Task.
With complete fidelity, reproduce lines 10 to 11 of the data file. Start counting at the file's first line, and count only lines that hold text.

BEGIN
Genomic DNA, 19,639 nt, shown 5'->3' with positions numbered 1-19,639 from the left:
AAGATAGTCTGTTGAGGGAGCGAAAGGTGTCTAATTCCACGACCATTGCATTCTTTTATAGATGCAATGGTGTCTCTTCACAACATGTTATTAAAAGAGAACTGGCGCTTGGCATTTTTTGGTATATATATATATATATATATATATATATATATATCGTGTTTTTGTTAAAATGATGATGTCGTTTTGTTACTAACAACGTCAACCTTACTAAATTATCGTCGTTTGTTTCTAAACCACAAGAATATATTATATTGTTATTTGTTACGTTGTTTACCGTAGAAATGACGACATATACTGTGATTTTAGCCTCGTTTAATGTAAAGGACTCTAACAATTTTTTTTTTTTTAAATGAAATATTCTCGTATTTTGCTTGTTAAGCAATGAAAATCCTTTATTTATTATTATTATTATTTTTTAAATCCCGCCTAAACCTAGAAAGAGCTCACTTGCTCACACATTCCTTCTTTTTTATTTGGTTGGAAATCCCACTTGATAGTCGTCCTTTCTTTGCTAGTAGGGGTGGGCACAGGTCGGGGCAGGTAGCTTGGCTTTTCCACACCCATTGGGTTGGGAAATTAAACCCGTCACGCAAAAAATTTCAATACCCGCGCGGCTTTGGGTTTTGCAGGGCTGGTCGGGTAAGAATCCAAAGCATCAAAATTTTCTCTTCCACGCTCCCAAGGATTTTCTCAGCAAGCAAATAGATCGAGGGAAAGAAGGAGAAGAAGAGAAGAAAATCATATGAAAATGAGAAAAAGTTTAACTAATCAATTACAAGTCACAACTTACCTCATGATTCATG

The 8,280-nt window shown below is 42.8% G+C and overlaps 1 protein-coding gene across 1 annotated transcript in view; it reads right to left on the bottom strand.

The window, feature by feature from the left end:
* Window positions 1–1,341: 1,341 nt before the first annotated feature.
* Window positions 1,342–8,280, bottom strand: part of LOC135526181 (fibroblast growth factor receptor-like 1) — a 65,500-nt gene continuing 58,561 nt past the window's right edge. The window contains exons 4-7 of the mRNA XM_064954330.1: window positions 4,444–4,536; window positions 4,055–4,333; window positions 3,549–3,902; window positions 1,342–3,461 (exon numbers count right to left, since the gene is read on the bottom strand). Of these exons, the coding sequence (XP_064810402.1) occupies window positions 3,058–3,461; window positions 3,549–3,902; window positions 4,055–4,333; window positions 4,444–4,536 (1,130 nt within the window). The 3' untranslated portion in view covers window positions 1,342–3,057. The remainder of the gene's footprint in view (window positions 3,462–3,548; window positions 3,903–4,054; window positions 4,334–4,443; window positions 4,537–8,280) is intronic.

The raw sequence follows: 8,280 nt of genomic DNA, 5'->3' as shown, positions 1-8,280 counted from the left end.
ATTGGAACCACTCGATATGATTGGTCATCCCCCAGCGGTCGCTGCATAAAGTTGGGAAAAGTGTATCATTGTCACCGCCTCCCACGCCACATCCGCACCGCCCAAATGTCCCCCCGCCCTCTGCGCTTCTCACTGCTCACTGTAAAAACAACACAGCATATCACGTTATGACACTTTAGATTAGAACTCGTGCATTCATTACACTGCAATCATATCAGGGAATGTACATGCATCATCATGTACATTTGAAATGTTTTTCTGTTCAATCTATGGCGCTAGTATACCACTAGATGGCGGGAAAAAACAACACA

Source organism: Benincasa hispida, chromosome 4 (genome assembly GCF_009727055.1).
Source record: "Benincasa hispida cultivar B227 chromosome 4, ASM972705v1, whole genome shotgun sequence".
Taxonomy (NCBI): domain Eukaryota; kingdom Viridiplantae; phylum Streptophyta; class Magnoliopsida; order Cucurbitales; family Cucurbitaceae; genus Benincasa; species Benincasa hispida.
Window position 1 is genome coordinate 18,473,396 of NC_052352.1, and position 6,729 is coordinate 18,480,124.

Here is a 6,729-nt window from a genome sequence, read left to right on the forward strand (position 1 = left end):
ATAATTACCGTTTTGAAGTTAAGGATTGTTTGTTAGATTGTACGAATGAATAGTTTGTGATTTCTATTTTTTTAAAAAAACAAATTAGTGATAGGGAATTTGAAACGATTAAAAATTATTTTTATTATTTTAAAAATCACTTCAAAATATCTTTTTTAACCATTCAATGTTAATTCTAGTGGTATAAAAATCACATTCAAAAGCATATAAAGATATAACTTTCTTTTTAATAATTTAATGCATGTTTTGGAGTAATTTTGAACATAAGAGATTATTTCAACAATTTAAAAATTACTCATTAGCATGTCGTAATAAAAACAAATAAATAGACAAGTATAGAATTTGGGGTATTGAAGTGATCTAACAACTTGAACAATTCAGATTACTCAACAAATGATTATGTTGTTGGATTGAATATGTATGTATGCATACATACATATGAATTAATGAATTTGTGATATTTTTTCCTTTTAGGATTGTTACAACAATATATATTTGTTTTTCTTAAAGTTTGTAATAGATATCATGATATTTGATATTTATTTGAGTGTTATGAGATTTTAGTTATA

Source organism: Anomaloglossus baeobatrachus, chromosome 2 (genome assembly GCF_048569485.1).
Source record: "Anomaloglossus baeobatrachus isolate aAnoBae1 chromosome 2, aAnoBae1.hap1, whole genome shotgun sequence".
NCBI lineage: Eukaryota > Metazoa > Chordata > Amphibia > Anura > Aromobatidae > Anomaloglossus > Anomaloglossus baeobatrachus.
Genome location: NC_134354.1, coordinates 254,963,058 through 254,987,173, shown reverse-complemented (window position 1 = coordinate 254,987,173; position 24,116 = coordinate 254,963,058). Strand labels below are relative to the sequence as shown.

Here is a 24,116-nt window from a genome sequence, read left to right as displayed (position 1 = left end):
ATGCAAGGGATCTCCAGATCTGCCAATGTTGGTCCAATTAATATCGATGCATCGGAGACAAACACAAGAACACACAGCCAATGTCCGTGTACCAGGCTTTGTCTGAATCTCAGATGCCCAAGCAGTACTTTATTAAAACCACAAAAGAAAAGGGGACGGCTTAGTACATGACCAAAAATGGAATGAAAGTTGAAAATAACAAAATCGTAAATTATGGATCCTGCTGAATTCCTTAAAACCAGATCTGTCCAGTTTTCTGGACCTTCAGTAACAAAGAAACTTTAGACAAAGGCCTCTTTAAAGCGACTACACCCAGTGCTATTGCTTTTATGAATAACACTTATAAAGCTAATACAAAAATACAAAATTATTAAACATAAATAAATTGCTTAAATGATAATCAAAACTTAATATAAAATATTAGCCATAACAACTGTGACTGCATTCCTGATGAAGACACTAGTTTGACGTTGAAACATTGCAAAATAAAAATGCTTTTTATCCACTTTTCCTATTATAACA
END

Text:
Source record: "Benincasa hispida cultivar B227 chromosome 4, ASM972705v1, whole genome shotgun sequence".
Taxonomy (NCBI): domain Eukaryota; kingdom Viridiplantae; phylum Streptophyta; class Magnoliopsida; order Cucurbitales; family Cucurbitaceae; genus Benincasa; species Benincasa hispida.